- Information gathered is necessary and sufficient to accurately understand a customer's needs and rate their risk.
- It is gathered 'one stop' at the front of the process (i.e. no need to go back for more information later because something was missed).
- Where 'one stop' is not possible, all additional information requirements are identified at the same time, as early in the process as possible and gathered using the fastest means possible.
Together these descriptions enabled the team to describe what a healthy system would look like in practice - they described the perfect INPUTS that they believed would create the desired OUTCOMES.
This provided a hypothesis to test - did improving these inputs create better outcomes? - but also a lens with which to look at the status quo in order to identify PATTERNS. That is, what things were predictably preventing perfect inputs from being achieved every time? Understanding these patterns would be key to improving the health of the system of work.
The team took an application form and asked, "Do we have the necessary and sufficient information?". There was discomfort. Some of the underwriters felt confident that they could accurately rate the risk while others noted that normal practice would be to get more information.
They took more applications, reviewing them together in order to explore this issue until a clear pattern emerged - a bias towards seeking additional information for fear of what might happen if a risk was wrongly rated.
The team worked through what the basis of this fear was, what the real world consequences were of making a mistake but also what evidence they had that gathering more information in fact reduced the risks that they were trying to avoid. From these discussions a simple but powerful idea for change emerged.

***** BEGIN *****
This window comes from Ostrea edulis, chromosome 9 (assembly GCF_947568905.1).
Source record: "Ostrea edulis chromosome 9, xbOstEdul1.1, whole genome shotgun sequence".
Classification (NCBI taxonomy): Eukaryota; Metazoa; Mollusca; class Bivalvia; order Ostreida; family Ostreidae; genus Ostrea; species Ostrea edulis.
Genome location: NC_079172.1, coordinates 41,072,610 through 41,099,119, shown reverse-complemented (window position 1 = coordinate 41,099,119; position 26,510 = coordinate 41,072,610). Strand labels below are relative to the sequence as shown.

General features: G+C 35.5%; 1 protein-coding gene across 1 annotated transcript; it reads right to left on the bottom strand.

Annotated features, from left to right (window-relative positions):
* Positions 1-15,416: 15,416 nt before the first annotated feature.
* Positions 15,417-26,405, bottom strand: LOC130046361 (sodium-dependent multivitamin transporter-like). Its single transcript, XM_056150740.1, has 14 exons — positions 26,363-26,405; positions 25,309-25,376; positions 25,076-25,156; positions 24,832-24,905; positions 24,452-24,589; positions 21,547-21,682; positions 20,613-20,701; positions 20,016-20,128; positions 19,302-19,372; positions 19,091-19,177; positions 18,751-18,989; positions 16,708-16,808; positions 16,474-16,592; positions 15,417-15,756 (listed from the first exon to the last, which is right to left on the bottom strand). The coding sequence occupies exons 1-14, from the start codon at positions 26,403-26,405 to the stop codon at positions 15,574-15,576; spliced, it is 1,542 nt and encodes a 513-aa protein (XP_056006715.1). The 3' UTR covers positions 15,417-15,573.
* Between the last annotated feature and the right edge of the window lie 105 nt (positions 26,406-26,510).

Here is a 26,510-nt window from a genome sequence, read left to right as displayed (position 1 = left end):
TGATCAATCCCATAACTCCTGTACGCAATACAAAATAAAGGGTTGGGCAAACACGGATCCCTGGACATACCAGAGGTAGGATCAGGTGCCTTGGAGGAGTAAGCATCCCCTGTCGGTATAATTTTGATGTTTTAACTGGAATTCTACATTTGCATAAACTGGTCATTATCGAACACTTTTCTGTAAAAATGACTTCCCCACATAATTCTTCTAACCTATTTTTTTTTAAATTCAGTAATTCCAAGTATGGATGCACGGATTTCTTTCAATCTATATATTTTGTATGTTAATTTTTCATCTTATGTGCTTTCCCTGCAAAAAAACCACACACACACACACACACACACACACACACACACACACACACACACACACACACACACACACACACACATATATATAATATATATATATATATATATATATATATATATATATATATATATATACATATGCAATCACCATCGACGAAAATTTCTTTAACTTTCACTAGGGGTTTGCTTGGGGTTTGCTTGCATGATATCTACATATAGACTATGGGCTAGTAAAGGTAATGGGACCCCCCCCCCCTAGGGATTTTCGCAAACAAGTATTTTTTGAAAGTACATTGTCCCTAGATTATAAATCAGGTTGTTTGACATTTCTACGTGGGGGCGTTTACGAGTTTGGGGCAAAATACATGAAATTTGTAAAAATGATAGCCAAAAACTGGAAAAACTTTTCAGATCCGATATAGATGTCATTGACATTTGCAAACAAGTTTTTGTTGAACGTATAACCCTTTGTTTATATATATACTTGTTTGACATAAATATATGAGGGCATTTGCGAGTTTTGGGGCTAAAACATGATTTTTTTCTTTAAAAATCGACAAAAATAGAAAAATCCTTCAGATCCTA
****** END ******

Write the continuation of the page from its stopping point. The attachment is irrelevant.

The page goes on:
Returning to their definitions of perfect inputs, they rehearsed once more what 'necessary and sufficient' really meant; namely, that it would be impossible to consistently rate risks accurately without additional information... but would it? For example, how consistently could they predict the right rating using only the information that was routinely submitted? No one knew.
The team devised a test. They would take a random selection of cases. Some of them would be given the application forms that had been received, prior to any additional information being sought. They would be asked to rate the risk based on only this information.
Alongside their rating they would state their confidence that they had rated the risk accurately - very confident, confident or not confident. For cases where they were not confident, they would provide a list of the additional information that they felt would be necessary and sufficient to change their view to "confident".
Once the test was run, others on the team would analyse how their colleagues' risk ratings compared to those that had emerged from the normal process, where all of the usual additional information had been sought.
We waited with baited breath...
- There was almost no variation at all - and no material variation - between the test ratings and the actual ratings for cases where people had stated they were confident or very confident.
Acting on this would improve the team’s ability to quote on demand from 46% of cases to 87% - a phenomenal uplift in service and, at a stroke, knocking cost, hassle and frustration out for everyone.